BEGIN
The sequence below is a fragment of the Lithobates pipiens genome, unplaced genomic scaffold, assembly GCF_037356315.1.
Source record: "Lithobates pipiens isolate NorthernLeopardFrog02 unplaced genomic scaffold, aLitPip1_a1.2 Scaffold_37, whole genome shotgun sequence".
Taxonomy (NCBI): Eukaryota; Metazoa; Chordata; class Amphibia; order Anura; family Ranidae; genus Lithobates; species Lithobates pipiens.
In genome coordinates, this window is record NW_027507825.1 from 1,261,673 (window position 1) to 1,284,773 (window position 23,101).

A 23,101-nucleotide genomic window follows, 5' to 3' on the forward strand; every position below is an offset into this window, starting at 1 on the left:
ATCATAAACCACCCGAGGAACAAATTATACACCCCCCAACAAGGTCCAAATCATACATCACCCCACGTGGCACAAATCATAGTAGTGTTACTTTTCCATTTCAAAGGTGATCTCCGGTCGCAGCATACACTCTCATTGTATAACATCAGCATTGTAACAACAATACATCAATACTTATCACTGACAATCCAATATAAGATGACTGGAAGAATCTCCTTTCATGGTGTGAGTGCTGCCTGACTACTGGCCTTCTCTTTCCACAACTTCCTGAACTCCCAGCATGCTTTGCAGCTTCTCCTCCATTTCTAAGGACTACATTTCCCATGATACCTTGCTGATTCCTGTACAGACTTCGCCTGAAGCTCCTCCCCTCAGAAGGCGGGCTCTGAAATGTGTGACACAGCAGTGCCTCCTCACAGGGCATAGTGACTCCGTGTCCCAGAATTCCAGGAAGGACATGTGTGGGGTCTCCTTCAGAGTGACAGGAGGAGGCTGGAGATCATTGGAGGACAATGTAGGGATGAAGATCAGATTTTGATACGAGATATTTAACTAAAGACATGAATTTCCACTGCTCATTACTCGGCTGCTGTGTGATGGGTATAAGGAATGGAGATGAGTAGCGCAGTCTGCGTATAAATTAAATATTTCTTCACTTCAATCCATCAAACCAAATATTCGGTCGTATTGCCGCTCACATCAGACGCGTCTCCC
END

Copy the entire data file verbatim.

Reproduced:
The sequence below is a fragment of the Lithobates pipiens genome, unplaced genomic scaffold, assembly GCF_037356315.1.
Source record: "Lithobates pipiens isolate NorthernLeopardFrog02 unplaced genomic scaffold, aLitPip1_a1.2 Scaffold_37, whole genome shotgun sequence".
Taxonomy (NCBI): Eukaryota; Metazoa; Chordata; class Amphibia; order Anura; family Ranidae; genus Lithobates; species Lithobates pipiens.
In genome coordinates, this window is record NW_027507825.1 from 1,261,673 (window position 1) to 1,284,773 (window position 23,101).

A 23,101-nucleotide genomic window follows, 5' to 3' on the forward strand; every position below is an offset into this window, starting at 1 on the left:
ATCATAAACCACCCGAGGAACAAATTATACACCCCCCAACAAGGTCCAAATCATACATCACCCCACGTGGCACAAATCATAGTAGTGTTACTTTTCCATTTCAAAGGTGATCTCCGGTCGCAGCATACACTCTCATTGTATAACATCAGCATTGTAACAACAATACATCAATACTTATCACTGACAATCCAATATAAGATGACTGGAAGAATCTCCTTTCATGGTGTGAGTGCTGCCTGACTACTGGCCTTCTCTTTCCACAACTTCCTGAACTCCCAGCATGCTTTGCAGCTTCTCCTCCATTTCTAAGGACTACATTTCCCATGATACCTTGCTGATTCCTGTACAGACTTCGCCTGAAGCTCCTCCCCTCAGAAGGCGGGCTCTGAAATGTGTGACACAGCAGTGCCTCCTCACAGGGCATAGTGACTCCGTGTCCCAGAATTCCAGGAAGGACATGTGTGGGGTCTCCTTCAGAGTGACAGGAGGAGGCTGGAGATCATTGGAGGACAATGTAGGGATGAAGATCAGATTTTGATACGAGATATTTAACTAAAGACATGAATTTCCACTGCTCATTACTCGGCTGCTGTGTGATGGGTATAAGGAATGGAGATGAGTAGCGCAGTCTGCGTATAAATTAAATATTTCTTCACTTCAATCCATCAAACCAAATATTCGGTCGTATTGCCGCTCACATCAGACGCGTCTCCC